2. 2. The Fundamental Attribution Error This is the tendency for people “to underestimate the impact of situational factors and overestimate the role of dispositional factors in controlling behaviour”. For example, a student may look scruffy and have scuff marks on his/her uniform which could lead to the conclusion that this is a particularly sloppy student (dispositional) and disregard the possibility that this student may have just been a victim of bullying (situational). Further Reading/Reference: Ross L. (1977). The intuitive psychologist ad his shortcomings: Distortions in the attribution process. In L. Berkowitz (Ed.). Advances in experimental social psychology (Col. 10. pp 173-220) New York: Academic Press. Stereotypes A study (by Steele & Aronson, 1997) found that just by telling black American students that a test is diagnostic of their verbal ability, or having them state their race before the test, lead to a drop in the test scores, just because of the stereotypes associated with being a black American. That said, when Asian women were made aware of their ethnicity their math performance improved (Amabady, Shih, Kim & Pittinsky) but then dropped again after being made aware of their gender. Summary: Stereotypes can produce both positive and negative results though in many cases, the negative often seem to outweigh the positive. Stereotypes can be reduced though. One way is to practice empathy by “looking through the world through their eyes” which has proven to reduce stereotyping (Galinisky & Moskowitz, 2000). Another is to change the orientation of the stereotype. An experiment found that by encouraging black American students to think of intelligence as malleable rather than fixed, their grades increased (Aronson, Fried & Good, 2002) Further Reading/Reference: p31 “Plous, S. (Ed.). (2003). Understanding prejudice and discrimination (pp. 3-48). New York: McGraw-Hill” Deindividuation This is the diffusal of responsibility when in a group. This can lead from small misdeeds to vandalism, riots and even murder by mobs. One of the factors that contribute is the group size. Leon Mann (1986) found that when a large crowd had massed around someone that threatened to jump off a building, the crowd would bait the person with cries of “Jump!”. Though in a smaller group where individuals were more accountable, people would not usually exhibit the same behaviour. Another factor is Anonymity. A small group under the cover of night exhibited much the same behaviours as the larger group when presented with a suicide attempter. The same goes for wearing masks etc. In the other side, a study (by Beaman & others, 1970; Diener & Wallbom, 1976) found that people made self-aware were less likely to cheat. So being made self-aware produces the opposite effect of deindividuation. Summary: Deindividuation can be combatted by making people self-aware (for example, being made to wear name tags in a well lit room to reduce cheating). Further Reading/Reference: p209 “Myers, D. G. (2012). Exploring social psychology. New York McGraw-Hill”. The Bystander Effect “The bystander effect is a social psychological phenomenon that refers to cases in which individuals do not offer any means of help to a victim when other people are present. The probability of help is inversely related to the number of bystanders. In other words, the greater the number of bystanders, the less likely it is that any one of them will help. Several variables help to explain why the bystander effect occurs.” ( Every now and then these stories surface in the media. One is the story of Kitty Genovese ( who was stabbed outside her apartment while all any of the bystanders did was yell at the assailant, who later returned to murder and rape her. Summary: The larger the group of bystanders, the less likely any of them are to help as the responsibility of helping gets diffused amongst the entire group and doesn't fall on any individual's shoulders. Making people aware of the bystander effect helps to reduce it. Another way is to place responsibility on an individual by pointing and saying something along the lines of “You, yes you. I'm pointing at you. Help me!”. Further Reading/Reference: p385 “Myers, D. G. (2012). Exploring social psychology. New York McGraw-Hill”.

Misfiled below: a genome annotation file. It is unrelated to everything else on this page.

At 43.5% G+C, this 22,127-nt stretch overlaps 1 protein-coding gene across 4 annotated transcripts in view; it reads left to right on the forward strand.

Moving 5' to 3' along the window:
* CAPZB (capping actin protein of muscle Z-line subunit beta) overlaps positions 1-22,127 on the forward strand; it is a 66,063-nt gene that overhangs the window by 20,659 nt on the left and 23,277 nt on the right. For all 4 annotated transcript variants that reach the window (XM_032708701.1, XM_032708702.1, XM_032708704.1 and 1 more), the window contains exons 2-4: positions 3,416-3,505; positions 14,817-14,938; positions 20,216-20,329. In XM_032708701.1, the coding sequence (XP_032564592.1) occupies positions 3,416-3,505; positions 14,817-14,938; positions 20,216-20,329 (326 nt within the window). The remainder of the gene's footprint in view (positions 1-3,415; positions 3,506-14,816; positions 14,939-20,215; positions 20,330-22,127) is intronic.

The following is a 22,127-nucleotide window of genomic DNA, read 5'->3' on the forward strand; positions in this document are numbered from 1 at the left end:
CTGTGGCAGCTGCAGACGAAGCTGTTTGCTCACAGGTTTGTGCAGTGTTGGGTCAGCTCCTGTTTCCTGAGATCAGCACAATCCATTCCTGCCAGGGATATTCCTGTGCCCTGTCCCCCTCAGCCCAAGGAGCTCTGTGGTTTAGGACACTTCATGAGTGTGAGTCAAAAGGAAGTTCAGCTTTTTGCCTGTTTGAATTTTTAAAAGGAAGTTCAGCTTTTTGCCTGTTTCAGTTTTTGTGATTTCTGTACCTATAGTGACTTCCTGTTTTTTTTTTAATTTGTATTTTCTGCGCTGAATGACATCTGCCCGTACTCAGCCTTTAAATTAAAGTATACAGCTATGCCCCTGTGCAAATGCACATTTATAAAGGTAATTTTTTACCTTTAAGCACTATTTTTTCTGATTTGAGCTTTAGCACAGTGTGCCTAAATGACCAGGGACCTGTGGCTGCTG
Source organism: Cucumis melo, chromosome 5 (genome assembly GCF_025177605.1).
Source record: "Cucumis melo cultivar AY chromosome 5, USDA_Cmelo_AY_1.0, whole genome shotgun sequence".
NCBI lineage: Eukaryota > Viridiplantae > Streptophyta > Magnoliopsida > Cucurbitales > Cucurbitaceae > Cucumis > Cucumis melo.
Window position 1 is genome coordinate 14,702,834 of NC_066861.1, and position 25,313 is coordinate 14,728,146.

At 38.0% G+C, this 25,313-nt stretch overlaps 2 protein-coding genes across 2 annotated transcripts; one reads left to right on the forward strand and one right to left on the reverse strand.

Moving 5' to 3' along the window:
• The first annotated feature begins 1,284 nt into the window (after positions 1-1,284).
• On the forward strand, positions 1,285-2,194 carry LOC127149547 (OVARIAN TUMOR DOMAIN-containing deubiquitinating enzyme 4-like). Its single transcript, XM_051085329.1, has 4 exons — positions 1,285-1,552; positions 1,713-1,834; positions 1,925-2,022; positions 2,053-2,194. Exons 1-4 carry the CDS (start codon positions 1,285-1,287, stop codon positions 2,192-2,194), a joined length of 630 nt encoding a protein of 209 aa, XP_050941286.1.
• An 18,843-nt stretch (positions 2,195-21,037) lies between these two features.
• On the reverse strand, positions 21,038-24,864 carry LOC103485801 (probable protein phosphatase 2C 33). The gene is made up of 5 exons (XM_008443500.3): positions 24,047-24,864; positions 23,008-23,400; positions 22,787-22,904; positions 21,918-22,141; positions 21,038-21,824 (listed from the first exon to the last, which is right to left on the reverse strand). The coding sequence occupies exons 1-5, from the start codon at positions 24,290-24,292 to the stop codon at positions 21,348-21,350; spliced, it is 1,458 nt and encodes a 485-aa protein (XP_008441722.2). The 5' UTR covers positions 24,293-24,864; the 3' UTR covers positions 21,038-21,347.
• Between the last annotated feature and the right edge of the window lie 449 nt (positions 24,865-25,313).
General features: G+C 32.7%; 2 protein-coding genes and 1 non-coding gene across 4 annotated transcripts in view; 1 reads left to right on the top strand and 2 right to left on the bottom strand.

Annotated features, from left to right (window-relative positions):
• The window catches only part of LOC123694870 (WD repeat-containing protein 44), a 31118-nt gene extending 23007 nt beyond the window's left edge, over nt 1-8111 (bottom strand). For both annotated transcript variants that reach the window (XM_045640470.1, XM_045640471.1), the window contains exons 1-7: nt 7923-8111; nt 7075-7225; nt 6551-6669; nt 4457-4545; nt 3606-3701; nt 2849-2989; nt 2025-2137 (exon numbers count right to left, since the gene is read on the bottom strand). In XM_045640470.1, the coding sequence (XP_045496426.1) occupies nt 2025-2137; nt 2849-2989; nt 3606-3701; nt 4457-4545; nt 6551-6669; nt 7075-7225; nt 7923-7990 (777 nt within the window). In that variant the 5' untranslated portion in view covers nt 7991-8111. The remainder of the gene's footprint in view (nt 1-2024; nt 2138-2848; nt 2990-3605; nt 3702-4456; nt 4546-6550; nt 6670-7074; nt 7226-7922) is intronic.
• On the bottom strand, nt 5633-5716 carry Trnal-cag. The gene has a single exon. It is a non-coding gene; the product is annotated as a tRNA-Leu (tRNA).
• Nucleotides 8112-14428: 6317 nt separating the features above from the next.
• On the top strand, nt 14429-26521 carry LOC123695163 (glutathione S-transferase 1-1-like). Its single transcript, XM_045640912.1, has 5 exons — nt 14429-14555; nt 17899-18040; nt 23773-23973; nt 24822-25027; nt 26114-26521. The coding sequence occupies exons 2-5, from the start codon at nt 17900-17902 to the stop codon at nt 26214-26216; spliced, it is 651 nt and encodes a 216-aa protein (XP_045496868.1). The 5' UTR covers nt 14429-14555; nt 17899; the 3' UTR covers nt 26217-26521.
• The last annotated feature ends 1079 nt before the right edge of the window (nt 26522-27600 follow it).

3. 3. Groupthink “Groupthink is a psychological phenomenon that occurs within a group of people, in which the desire for harmony or conformity in the group results in an incorrect or deviant decision-making outcome. Group members try to minimize conflict and reach a consensus decision without critical evaluation of alternative ideas or viewpoints, and by isolating themselves from outside influences.” ( This can lead to important information being unvoiced or ignored as well as opinions being strengthened (Group Polarization - which leads to a more extreme decision coming from a group than would come from the separate individuals (for example, people tend to behave more extremely in a group then when they are by themselves). Summary: Groupthink can be combated by encouraging critical evaluation, including outside critique, not endorsing a specific position etc. Just being made aware of he possibility of groupthink can aid against it. Further Reading/References: p217 “Myers, D. G. (2012). Social psychology. New York McGraw-Hill”., Conflict Resolution When resolving conflict, Dr William Ury, a world renown expert on negotiations and author of two best seller books recommends an approach called: “taking the third side”. An approach where someone assumes the role of neutral mediator and makes sure the conflicting parties follow set principles of negotiating: 1. Separate the problem from the people, don't get into personal attacks. 2. Focus on underlying interests rather than express positions. 3. Generate a variety of options before deciding what to do. 4. Insist that the result be based on some objective standard (Market value, scientific judgment etc). For example, to solve a dispute between two students, they may be told to talk it out with the aid of a mediator which instructs them not to resort to name calling (so the students can stay focused on the problem), points out anything that the students may have in common (to form common ground and potentially form a connection with the other student) and then generate a few different options of how the problem may be solved so the students can choose the one they both agree most with. If for instance, student A broke a possession of student B and the final agreement of the negotiations were for student B to remunerate student A for the damages, the fourth point would be the price (to avoid the students getting into a later quarrel about how much the object was actually worth). Summary: Having a third party to mediate negotiations between conflicting parties can greatly help the effectiveness of the negotiations. Further Reading/Reference: Fisher. R., & Ury. W., with Patton, B. (Ed.) (2011). Getting to yes, Negotiating agreement without giving in (3rd cd., rev. ed.). New York: Penguin. Normative Messages An experiment by Robert B. Cialdini (Department of Psychology, Arizona State University) has shown that normalizing a negative behaviour to try change it can still have a negative effect. In the experiment, to try stop the public from removing petrified wood from an state park, one of two messages was displayed. The first “Many past visitors have removed petrified wood from the Park, changing it;s natural state” actually led to an increase in petrified wood removal. This is because the underlying message is “many past visitors have removed petrified wood”, making it a “normal” thing to do. The second sign was much more effective in reducing theft: “Please don't remove petrified wood from the Park, in order to preserve the natural state of the Petrified forest”. Because this sign didn't normalize the theft, the amount of wood removed from the park dropped drastically. Summary: When crafting a message, avoid normalizing a negative as by normalizing it it is actually showing that it is the social norm and therefore more acceptable. Saying something like “Many children drop out of school because of drug addiction.” could have a negative effect as it normalizes the action as opposed to saying “Drug addiction is very likely to cause a student to become a dropout.” which doesn't show that it is the social norm since it doesn't address more than one person. Further Reading/Reference: Crafting Normative Messages to Protect the Environment, Robert B. Cialdini. Persuasion